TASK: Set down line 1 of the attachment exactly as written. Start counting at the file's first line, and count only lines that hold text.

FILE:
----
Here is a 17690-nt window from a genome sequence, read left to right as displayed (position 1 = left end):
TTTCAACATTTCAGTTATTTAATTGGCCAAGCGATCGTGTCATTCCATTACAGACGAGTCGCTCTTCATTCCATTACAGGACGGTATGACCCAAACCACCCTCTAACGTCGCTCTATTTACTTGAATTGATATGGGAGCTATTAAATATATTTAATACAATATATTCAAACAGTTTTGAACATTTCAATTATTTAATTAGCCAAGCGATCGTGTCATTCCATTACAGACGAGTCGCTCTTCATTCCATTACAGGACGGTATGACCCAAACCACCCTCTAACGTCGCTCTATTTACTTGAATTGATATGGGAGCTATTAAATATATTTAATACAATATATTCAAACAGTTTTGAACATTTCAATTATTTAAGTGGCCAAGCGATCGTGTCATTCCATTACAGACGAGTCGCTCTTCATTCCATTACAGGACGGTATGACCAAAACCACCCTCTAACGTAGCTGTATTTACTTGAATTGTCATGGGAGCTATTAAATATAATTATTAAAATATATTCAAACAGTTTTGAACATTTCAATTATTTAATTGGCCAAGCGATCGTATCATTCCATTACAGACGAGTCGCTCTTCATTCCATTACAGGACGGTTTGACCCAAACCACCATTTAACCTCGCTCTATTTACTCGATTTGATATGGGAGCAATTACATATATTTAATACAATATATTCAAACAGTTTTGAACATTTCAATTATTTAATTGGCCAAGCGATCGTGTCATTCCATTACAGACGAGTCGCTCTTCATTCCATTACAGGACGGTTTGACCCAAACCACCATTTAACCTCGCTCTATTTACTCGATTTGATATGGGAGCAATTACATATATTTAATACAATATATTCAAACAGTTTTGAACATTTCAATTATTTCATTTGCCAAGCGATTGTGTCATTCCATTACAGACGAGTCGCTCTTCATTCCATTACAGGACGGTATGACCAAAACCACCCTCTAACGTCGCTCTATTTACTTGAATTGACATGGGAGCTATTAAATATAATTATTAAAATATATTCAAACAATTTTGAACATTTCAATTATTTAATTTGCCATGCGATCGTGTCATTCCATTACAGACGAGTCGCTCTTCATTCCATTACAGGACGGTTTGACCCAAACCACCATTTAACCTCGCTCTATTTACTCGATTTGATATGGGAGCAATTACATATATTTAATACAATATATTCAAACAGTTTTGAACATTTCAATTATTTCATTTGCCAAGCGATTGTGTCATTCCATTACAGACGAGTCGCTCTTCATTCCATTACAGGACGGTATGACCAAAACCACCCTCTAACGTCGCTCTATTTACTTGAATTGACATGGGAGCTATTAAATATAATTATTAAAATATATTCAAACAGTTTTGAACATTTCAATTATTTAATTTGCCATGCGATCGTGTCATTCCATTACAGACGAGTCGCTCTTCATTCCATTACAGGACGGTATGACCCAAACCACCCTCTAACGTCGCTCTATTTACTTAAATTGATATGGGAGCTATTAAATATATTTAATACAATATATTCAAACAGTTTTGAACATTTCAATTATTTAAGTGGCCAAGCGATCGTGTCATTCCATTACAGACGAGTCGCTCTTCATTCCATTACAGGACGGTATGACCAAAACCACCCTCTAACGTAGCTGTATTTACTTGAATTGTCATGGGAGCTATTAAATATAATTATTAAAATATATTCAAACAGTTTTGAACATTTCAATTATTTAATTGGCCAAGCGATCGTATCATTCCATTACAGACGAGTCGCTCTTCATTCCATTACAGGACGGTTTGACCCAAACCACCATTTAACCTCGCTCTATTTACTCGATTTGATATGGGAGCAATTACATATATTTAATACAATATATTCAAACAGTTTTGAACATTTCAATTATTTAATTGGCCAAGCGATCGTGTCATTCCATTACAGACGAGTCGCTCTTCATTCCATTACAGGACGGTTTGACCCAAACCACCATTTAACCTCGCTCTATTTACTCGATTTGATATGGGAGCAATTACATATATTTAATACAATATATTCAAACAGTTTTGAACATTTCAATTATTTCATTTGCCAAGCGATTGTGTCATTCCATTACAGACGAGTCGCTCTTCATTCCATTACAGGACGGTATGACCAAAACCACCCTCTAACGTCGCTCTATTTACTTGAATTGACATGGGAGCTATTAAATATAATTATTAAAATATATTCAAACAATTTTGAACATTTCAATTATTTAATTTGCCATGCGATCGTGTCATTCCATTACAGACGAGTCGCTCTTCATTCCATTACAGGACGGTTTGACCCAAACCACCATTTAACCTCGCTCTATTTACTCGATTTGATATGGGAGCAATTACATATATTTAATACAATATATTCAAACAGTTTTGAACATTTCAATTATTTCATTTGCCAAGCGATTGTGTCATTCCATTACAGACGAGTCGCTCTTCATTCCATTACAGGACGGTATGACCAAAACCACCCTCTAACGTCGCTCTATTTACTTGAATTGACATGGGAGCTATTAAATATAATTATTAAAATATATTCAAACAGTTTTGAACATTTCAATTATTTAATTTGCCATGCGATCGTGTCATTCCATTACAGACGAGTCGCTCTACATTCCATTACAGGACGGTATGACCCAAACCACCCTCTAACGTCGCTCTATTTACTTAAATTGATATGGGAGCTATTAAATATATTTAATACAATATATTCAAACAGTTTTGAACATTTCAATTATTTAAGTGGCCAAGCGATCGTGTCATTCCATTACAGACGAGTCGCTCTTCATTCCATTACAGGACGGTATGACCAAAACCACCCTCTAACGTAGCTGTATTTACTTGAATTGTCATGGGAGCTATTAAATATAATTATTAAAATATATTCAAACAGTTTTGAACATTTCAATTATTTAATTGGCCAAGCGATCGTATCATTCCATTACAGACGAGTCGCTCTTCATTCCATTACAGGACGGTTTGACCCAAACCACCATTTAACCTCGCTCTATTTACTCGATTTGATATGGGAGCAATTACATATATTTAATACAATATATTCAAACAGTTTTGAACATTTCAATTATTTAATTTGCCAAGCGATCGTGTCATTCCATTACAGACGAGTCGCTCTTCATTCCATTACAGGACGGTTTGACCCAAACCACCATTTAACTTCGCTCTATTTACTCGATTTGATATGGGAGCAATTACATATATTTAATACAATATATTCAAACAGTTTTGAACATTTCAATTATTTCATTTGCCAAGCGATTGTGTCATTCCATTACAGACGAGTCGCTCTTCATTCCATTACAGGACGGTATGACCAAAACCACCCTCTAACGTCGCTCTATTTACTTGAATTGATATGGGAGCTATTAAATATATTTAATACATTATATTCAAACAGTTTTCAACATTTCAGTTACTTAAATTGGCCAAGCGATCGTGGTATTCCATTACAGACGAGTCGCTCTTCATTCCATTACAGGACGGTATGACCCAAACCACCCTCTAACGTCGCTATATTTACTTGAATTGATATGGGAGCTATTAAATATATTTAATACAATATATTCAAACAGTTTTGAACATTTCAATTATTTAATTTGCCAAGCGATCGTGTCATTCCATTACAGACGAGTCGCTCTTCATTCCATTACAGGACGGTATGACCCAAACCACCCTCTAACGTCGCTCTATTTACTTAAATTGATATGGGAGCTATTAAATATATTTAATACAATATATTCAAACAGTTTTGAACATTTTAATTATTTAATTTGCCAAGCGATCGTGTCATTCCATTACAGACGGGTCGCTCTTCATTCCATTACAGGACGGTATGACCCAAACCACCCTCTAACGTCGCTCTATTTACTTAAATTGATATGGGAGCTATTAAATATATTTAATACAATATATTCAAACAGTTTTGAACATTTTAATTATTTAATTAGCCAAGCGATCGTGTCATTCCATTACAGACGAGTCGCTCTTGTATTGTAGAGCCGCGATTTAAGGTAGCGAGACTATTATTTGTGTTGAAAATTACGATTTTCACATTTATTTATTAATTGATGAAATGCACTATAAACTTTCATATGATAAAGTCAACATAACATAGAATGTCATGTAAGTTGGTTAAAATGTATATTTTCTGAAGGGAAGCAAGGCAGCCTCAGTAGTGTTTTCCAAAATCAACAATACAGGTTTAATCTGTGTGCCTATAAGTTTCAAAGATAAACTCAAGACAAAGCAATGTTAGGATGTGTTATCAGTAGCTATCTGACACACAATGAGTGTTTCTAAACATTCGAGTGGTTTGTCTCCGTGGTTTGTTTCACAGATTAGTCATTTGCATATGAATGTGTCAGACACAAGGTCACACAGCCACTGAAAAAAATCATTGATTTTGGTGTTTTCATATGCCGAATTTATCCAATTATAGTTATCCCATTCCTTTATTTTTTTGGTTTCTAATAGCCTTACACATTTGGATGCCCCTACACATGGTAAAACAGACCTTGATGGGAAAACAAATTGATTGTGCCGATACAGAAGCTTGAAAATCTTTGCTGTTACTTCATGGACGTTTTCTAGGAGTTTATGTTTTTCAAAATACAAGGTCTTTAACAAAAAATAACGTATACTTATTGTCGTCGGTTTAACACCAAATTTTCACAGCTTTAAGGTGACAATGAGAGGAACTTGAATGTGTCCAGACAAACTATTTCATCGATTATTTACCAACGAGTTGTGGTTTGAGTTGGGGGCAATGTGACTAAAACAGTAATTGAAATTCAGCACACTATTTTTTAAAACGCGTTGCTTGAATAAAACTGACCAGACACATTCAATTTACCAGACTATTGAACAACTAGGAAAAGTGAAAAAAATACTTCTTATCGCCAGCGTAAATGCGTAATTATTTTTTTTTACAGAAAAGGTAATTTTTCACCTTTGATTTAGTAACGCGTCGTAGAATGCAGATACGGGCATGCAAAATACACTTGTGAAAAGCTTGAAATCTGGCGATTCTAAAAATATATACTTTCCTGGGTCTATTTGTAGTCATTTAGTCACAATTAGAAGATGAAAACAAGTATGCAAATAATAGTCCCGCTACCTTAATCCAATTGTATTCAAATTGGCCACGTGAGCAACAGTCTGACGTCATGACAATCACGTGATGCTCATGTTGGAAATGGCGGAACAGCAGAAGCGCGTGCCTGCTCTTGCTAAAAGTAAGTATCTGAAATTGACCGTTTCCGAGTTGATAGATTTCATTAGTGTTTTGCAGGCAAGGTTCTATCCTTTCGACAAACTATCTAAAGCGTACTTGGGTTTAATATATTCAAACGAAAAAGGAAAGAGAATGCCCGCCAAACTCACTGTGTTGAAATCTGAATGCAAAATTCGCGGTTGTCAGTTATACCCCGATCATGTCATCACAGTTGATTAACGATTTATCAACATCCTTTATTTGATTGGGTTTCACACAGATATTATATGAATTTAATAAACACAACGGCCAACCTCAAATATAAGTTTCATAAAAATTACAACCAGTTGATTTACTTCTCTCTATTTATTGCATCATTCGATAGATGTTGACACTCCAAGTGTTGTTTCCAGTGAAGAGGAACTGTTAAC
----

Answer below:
Here is a 17690-nt window from a genome sequence, read left to right as displayed (position 1 = left end):